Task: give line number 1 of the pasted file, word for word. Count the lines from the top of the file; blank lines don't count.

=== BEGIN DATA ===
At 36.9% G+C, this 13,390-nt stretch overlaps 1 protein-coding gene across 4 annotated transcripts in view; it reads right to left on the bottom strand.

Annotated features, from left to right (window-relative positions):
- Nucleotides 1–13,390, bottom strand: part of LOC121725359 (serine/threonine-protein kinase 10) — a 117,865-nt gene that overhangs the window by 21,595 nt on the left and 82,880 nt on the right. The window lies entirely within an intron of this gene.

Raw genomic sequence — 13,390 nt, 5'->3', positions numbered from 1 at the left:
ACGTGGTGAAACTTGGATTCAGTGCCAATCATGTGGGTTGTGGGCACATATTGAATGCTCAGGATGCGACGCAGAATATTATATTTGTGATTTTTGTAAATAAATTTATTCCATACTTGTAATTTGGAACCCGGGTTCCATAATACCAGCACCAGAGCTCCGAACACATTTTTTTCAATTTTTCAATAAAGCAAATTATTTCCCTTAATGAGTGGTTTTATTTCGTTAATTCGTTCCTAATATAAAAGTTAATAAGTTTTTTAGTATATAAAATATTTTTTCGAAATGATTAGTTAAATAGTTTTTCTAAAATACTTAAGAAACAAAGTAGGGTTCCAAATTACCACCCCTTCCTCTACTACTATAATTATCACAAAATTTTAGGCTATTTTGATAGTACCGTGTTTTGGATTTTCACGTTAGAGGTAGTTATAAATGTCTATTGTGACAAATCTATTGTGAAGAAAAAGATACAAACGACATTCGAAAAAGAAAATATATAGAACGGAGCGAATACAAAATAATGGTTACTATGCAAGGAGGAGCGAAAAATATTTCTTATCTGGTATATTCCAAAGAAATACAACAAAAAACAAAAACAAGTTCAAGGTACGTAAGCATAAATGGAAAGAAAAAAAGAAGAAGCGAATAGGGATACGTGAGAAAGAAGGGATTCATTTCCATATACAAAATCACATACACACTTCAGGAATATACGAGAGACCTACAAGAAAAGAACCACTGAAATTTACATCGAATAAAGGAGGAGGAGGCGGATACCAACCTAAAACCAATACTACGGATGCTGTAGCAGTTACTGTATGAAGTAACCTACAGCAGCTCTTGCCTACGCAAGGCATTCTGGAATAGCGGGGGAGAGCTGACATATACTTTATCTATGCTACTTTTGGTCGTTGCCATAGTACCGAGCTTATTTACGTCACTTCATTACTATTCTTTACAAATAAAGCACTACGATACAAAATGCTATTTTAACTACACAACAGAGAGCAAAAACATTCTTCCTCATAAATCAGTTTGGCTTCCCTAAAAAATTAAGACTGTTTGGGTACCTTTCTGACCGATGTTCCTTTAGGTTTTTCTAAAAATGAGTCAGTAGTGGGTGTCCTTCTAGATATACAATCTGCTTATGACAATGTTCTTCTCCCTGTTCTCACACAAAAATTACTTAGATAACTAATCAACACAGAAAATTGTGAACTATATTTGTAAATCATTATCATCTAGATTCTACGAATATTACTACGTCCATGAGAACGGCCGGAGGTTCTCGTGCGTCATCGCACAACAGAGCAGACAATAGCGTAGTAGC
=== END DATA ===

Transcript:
At 36.9% G+C, this 13,390-nt stretch overlaps 1 protein-coding gene across 4 annotated transcripts in view; it reads right to left on the bottom strand.